Last week I climbed a mountain.
Don’t get me wrong, I’m sure avid climbers would have laughed at such a simple hike. The trail was three miles up to a beautiful waterfall and three miles back down.
As a flatlander with chronic pain, however, this mountain seemed incredibly daunting. Attempting the hike seemed absurd by almost every standard. I can’t physically walk without being in pain. Regardless of how much endurance training I do, my pain levels always force me to stop short of what I know my body could accomplish otherwise. Add to that the fact that my lungs weren’t accustomed to the thin mountain air and I really truly thought the hike was doomed before I had even put on my shoes.
An intense headache hit me about 2.5 miles into the hike that laid me out flat on the side of the mountain. My legs and my back ached through the entirety of the hike. I cried. I threw up. I almost passed out. But I did it. I made it. I completed the hike.
I won and chronic pain lost.
After I finished the hike and looked in the mirror at my ghost-like, exhausted face, I thought long and hard about whether or not it was worth it. Was it worth the pain? Did I even have anything to show for it? Should I have listened to my body’s signals and quit?
I’m a huge advocate for recognizing and acknowledging physical signals that your body needs rest. Physically and logically, that’s the best way to take care of your body. As a modern culture, I think we should be better at recognizing that. I have personally grown so much in allowing myself to listen to my body’s needs while I have struggled with chronic illness.
However, my body is literally broken. My nervous system sends me pain signals that should never exist and have no physical purpose. It’s painful and exhausting. I’ve lost so many battles because of it. That would take a toll on anyone’s mental health.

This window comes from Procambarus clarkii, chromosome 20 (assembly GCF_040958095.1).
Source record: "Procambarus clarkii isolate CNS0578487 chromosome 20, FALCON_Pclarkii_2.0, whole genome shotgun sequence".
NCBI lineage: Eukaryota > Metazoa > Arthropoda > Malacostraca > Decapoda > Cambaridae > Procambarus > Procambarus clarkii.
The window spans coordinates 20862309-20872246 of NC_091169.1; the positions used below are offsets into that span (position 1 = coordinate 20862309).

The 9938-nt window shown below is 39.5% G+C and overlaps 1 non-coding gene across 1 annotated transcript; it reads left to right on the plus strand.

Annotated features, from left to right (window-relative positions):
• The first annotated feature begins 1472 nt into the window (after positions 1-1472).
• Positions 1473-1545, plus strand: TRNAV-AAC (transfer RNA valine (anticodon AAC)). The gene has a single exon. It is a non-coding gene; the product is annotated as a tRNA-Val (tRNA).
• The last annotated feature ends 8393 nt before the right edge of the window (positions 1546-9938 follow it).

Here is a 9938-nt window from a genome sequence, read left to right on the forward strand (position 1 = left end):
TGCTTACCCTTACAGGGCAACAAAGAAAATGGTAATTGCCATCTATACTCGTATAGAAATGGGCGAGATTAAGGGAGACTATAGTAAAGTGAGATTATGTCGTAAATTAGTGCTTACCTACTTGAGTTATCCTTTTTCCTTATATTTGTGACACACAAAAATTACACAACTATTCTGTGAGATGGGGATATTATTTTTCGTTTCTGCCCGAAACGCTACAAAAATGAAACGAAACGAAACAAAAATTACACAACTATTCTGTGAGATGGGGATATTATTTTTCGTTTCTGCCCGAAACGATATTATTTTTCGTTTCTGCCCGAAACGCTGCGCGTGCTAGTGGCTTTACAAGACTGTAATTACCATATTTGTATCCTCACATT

The day I climbed the mountain, I chose to listen to my mental health needs instead of my physical health needs because life is about balance.
I needed a victory. I needed tangible evidence of progress in my life. I wanted to win.
Literally seeing how far I had come, pushing my body and getting to the end of the trail was incredibly empowering and healing for me.
Yes, chronic pain has taken so much from me.
I’ve lost so much.
But climbing a mountain reminded me that I am still strong. I am still fighting. I am still growing. I am still alive.
And when you’re as stubborn as me, sometimes you have to climb a mountain in order to learn the truths that are hard to remember.
I don’t know what your mountain is. Maybe your daunting mountain is something like cooking dinner or brushing your teeth. There’s no shame in that. And there’s no shame in listening to your body.
But there is also healing in allowing yourself the freedom to push through the pain and accomplish something great.
I’m still learning how to balance listening to both my emotional and physical health needs. They so often conflict for those with chronic pain.
But it is possible to do both. And It is possible to thrive despite pain. Don’t forget that, okay?
You know Alathia (amazing name by the way, when I though I had a cool name being named “Odysseus” you beat me !!! Love your name just stating a fact) your story reminds me sooo much of an accident that happened to me in Val d’Isere in French Alps which is a famous ski resort not far from Switzerland. It had been years since I tried snowboard, and I don’t know why but the first day instead of being cautious and taking Skiis I hopped onto a snowboard (bad idea, or as you stated I should not have) I mean going on fast tracks and everything…
Well I actually broke a bone on a jump… Yeah…
Long story short it was the very FIRST day of my holidays…
I ended up skiing cautiously and forgetting about snowboarding for this vaca. Too bad or pity as you guys said. Well, actually what happenned is that at the end of this week i had to run a half marathon, so I went to a physical therapist to ask him if I could run he said I could if i breathe slowly, because the bone that was broken was not far from the heart, and if I breathe hard and loud it will cause pain and might actually worsen the wound.
So i followed his advice and ran very very slowly the full 21 km.
It ended up actually being my best memory of running (I did an Iron Man by the way just to state the comparision) yet, this small and slow half marathon was for a greater victory than achieving a full marathon on an Iron Man.
Why is that ?
Exactly for the reason you stated, that out of pain and thanks to belief we grow more than just “muscles”
Thank you for sharing this story and take care.
God bless you.
Thank you for sharing a part of your story with me! I’m so glad I could be an encouragement to you. 🙂
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